Dual Mass Flywheels
A dual mass flywheel contains two plates, a bearing, and internal springs that absorb torsional vibrations. Today's diesel and powerful four-cylinder engines create a substantial power stroke. A dual mass flywheel significantly reduces these engine pulses and driveline vibrations before they enter the drivetrain.
The internal springs weaken and break, causing the excessive movement; this causes the secondary plate to oscillate, resulting in noise and driveline vibration. The severity depends on how bad the flywheel is; if it's just beginning to fail, there may be a rattling sound at cruise. The pitch changes as the clutch is engaged and disengaged. When completely worn, they will make a loud rattling noise, usually noticeable right at startup.
Dual Mass Flywheel Diagnosis
A new dual mass flywheel has a little movement between the plates; internal springs absorb the side-to-side movement. As the springs wear, this play increases. Read the manufacturer's specifications before proceeding, typically if the left to right play is more than an inch, replace the flywheel. Most shops replace these flywheels with every clutch job.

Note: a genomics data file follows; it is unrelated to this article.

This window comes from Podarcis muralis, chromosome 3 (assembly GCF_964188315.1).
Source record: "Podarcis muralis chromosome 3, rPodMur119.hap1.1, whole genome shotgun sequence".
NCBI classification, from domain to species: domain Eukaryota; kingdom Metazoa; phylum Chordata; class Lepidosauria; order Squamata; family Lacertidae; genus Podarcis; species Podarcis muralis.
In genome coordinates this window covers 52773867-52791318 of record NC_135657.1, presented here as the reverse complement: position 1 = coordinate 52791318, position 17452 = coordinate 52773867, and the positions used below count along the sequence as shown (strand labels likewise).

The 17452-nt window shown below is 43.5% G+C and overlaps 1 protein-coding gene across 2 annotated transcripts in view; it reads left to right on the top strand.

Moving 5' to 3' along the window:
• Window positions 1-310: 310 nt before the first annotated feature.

Lots of vehicles have dual mass flywheels, but they are expensive. They reduce torsional vibrations, primarily when the clutch first engages. Diesel engines and today's turbocharged four-cylinder engines benefit from these flywheels. The transmission must be separated from the engine to replace the flywheel.